Just the facts!
Made from concrete because there is no suitable construction stone such as granite in NZ, the breakwater is a heritage structure of national civil engineering significance.
Commissioned by a Trust which set out to make a “gated dock” on the opposite beach over by the creek, such as you might have found in England (London/Thames River) at that time, the breakwater was to provide minimum shelter for the work of digging out the dock, but as it progressed it became obvious that the breakwater made a perfectly good harbour and the dock project was abandoned.
Designed by John McGregor, a Scottish harbour engineer, utilising blocks laid leaning against each other like semi-fallen bricks, this design may have been quite innovative and it was also used by Great Britain in the construction of breakwaters at its colonial ports in Africa, India and the Far East. Work commenced 1871 with the manufacture of a concrete mixer and the casting of about five concrete blocks.
The site, which is so easy to get to now, was inaccessible in 1871, being right at the foot of cliffs and on a rocky sea-swept narrow shelf.
The contractors, Walkem & Peyman, first had to build a railway along the rocky shore. This needed blasting out and four small but substantial viaducts. It was a work of some considerable difficulty and storm waves swept over the rail line at high tide. The line (the breakwater line) was operated by NZ Railways using NZR wagons and locomotive for many years after the completion of the breakwater and as the harbour was utilised for intensive shipping of wool, minerals and limestone with grain, flour and general merchandise. RNZ rates were always in contention.
Walkem & Peyman also commissioned a crane for the job. The crane turned out to be the world’s largest full-slewing (can go right around like a carousel) steam crane and the concrete mixer was undoubtedly one of the world’s first industrial steam-powered mixers and possibly the first large concrete mixer put into continuous work anywhere.
A diver (with helmet and suit and compressor to feed him air) was employed regularly to prepare the sea floor by guiding a type of dredge and suction nozzle to remove the sand and expose the rocky bed.
Gravel for the concrete was harvested off the beach and the concrete was mixed with salt water. The cement came in wooden casks, each weighing 180kg, and a total of around 40,000 casks were used. Every sailing ship that came to
Oamaru from Britain carried some cement, and the supply, budgeting, storage and cost of this English-made cement was a constant nightmare of administration. Disposing of the empty casks was a project of some magnitude in its own right, and there are probably 5,000 casks, filled with rock and dirt, under the penguin colony buildings. Casks in good condition were sold in large quantities.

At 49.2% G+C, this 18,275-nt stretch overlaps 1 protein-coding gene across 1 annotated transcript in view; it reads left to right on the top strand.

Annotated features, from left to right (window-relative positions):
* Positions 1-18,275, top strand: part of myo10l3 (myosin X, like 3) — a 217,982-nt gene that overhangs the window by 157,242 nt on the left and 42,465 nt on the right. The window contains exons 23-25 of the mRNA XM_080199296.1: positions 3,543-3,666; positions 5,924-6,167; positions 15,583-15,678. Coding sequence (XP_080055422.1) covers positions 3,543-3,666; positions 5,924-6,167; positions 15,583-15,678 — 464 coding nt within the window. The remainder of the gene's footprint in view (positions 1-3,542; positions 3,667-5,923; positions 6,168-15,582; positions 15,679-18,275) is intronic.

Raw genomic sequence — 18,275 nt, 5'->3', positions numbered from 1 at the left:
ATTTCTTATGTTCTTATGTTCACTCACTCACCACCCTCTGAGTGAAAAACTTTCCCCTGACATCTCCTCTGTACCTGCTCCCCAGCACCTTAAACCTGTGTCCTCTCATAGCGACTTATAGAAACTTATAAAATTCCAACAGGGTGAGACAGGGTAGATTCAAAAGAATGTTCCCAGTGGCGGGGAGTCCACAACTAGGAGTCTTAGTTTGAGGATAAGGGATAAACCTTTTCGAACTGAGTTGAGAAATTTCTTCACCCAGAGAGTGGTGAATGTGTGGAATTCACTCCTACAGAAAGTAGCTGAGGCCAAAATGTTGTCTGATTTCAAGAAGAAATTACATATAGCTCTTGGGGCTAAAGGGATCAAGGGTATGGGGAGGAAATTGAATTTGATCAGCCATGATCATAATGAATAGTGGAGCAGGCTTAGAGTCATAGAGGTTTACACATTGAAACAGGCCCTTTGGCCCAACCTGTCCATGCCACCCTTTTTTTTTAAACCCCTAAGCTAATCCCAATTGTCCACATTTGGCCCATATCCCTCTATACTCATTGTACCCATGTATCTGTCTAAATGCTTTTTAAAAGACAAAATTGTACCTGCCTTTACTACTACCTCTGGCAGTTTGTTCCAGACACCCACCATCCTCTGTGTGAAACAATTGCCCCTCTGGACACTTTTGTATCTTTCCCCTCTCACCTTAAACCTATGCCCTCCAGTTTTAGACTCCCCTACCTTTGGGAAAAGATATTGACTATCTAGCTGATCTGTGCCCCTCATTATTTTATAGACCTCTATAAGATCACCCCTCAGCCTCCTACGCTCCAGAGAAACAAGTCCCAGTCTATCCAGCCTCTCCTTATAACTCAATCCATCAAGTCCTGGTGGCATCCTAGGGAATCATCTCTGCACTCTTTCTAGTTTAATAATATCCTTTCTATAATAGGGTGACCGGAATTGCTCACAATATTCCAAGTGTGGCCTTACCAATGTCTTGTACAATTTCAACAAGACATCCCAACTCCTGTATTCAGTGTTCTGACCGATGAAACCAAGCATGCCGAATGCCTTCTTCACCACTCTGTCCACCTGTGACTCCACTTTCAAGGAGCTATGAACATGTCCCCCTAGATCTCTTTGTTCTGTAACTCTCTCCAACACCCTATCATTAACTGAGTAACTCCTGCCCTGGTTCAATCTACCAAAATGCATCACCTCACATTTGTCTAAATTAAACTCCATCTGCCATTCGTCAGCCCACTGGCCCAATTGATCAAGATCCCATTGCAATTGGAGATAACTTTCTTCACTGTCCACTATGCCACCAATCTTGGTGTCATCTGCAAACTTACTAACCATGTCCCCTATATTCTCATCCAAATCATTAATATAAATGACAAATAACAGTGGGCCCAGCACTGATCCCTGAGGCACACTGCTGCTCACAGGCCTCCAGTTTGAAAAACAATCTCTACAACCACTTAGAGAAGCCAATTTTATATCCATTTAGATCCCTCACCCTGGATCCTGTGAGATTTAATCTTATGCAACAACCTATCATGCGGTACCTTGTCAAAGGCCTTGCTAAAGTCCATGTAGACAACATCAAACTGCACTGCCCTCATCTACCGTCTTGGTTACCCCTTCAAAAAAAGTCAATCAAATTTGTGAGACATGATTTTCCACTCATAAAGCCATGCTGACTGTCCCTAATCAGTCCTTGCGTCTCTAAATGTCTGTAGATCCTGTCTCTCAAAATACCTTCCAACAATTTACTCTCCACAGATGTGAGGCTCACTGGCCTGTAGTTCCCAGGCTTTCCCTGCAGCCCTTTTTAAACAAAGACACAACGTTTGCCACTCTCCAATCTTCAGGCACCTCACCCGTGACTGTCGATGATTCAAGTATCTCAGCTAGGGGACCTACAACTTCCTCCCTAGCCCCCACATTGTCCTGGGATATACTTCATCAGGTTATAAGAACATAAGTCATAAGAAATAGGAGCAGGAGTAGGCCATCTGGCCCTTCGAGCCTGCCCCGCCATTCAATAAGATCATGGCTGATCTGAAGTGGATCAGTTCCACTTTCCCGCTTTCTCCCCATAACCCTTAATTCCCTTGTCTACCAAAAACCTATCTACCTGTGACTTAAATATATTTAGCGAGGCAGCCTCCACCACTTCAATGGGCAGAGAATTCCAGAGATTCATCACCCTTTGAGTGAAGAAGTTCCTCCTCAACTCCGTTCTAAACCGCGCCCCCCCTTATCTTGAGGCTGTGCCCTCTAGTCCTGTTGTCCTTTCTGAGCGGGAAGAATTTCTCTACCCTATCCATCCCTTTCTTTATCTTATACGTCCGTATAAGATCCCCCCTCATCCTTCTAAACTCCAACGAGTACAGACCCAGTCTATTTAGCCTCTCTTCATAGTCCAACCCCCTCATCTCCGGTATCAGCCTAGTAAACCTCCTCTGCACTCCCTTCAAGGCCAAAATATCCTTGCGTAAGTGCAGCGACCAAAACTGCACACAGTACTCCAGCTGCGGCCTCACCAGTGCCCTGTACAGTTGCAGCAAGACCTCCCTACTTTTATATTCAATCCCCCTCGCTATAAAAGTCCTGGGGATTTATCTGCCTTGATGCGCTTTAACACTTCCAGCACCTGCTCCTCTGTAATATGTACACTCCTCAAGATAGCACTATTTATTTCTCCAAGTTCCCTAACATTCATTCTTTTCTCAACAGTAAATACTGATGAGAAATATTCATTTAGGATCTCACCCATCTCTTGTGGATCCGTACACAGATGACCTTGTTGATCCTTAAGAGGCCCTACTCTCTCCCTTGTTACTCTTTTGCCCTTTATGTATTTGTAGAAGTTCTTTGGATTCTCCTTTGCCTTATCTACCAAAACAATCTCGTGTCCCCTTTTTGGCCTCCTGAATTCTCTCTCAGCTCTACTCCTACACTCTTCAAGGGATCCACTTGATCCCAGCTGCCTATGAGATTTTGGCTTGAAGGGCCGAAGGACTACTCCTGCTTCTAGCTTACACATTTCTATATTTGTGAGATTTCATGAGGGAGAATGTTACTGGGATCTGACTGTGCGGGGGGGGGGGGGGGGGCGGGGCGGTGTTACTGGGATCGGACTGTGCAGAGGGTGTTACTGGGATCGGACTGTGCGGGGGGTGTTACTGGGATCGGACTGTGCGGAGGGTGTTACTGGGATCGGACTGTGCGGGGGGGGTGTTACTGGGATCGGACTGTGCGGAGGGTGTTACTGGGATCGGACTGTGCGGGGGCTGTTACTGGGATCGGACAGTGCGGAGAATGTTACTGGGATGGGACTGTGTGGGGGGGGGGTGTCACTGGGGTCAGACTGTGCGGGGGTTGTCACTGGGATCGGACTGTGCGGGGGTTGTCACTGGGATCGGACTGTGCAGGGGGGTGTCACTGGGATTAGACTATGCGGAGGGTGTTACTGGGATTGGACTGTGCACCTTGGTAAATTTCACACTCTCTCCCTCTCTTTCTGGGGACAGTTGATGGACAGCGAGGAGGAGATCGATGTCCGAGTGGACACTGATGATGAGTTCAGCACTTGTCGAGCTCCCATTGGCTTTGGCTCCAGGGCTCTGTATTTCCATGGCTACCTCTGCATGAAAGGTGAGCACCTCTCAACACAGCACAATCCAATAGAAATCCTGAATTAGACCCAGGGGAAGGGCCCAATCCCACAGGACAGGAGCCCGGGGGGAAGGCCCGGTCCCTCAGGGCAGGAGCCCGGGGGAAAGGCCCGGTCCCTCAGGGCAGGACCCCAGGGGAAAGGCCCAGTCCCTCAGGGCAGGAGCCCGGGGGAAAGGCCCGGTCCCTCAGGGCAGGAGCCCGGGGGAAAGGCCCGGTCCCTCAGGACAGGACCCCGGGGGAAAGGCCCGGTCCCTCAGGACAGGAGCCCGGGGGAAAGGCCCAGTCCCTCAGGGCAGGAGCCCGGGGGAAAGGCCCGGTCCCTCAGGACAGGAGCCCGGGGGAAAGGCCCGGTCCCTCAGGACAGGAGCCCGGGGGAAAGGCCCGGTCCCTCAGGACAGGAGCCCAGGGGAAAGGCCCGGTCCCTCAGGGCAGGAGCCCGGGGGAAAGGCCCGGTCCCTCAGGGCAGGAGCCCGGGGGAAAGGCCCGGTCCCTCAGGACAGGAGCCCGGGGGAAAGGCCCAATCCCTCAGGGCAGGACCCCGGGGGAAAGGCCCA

Walkem & Peyman also won the second phase contract (of four) and built the breakwater out to about half its length. Other contractors made the rest, using the crane and mixer which Walkem and Peyman sold to the new Oamaru Harbour Board when it came into existence in 1874.
The depth of water at the inner end and just a few metres out from the shore, was 4 metres at low tide and out at the end of the breakwater where you can now walk at low tide, it was 6 metres. Large sailing ships and steamers could berth along the whole length of the breakwater before Macandrew Wharf was built. Macandrew wharf is the much broken-up concrete platform on the inside of the breakwater. It is hard to imagine but large ships could easily tie up there and at the wharf which Portside Café is built on.
The harbour was always difficult to keep clear of gravel and sand and when shipping ceased in 1974, dredging stopped and the harbour began to fill.
What you see now is the breakwater as built and then added to (height) in 1887 and 1936 – originally it was just about 1.5 metres above high tide sea level but that was enough to provide the basic shelter that cut the loss of sailing ships (30 were wrecked here before 1873) to zero.
The economic justification for the breakwater and the harbour and their social history is very well told in Gavin McLean’s paper. “Nothing to Fear for The Port of Oamaru”.
A number of photographs are used courtesy of The Waitaki District Archive, which has encouraged the production of this brochure.
Bruce Comfort 2015